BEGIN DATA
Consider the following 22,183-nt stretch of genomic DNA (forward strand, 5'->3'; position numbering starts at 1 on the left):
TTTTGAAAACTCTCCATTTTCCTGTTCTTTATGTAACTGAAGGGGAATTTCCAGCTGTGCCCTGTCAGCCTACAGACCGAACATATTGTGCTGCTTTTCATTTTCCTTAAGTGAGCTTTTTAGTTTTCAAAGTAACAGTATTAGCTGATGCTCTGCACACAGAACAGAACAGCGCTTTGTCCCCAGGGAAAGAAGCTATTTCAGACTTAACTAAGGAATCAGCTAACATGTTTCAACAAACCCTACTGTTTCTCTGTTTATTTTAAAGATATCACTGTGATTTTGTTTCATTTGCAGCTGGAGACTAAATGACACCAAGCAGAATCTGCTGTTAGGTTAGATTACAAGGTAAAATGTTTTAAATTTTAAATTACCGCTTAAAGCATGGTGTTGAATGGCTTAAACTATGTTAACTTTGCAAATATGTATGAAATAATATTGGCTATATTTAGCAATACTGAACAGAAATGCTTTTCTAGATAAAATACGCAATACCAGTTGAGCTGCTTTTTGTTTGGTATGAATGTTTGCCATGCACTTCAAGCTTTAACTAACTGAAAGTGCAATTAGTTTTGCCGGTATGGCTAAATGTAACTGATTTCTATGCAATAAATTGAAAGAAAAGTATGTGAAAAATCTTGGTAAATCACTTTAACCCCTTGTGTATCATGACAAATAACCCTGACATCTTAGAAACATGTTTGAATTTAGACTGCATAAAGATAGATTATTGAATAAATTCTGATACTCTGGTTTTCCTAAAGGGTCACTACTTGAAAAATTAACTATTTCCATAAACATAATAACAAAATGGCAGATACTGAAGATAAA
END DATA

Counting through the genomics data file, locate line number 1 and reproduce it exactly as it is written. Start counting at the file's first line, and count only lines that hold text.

Consider the following 22,183-nt stretch of genomic DNA (forward strand, 5'->3'; position numbering starts at 1 on the left):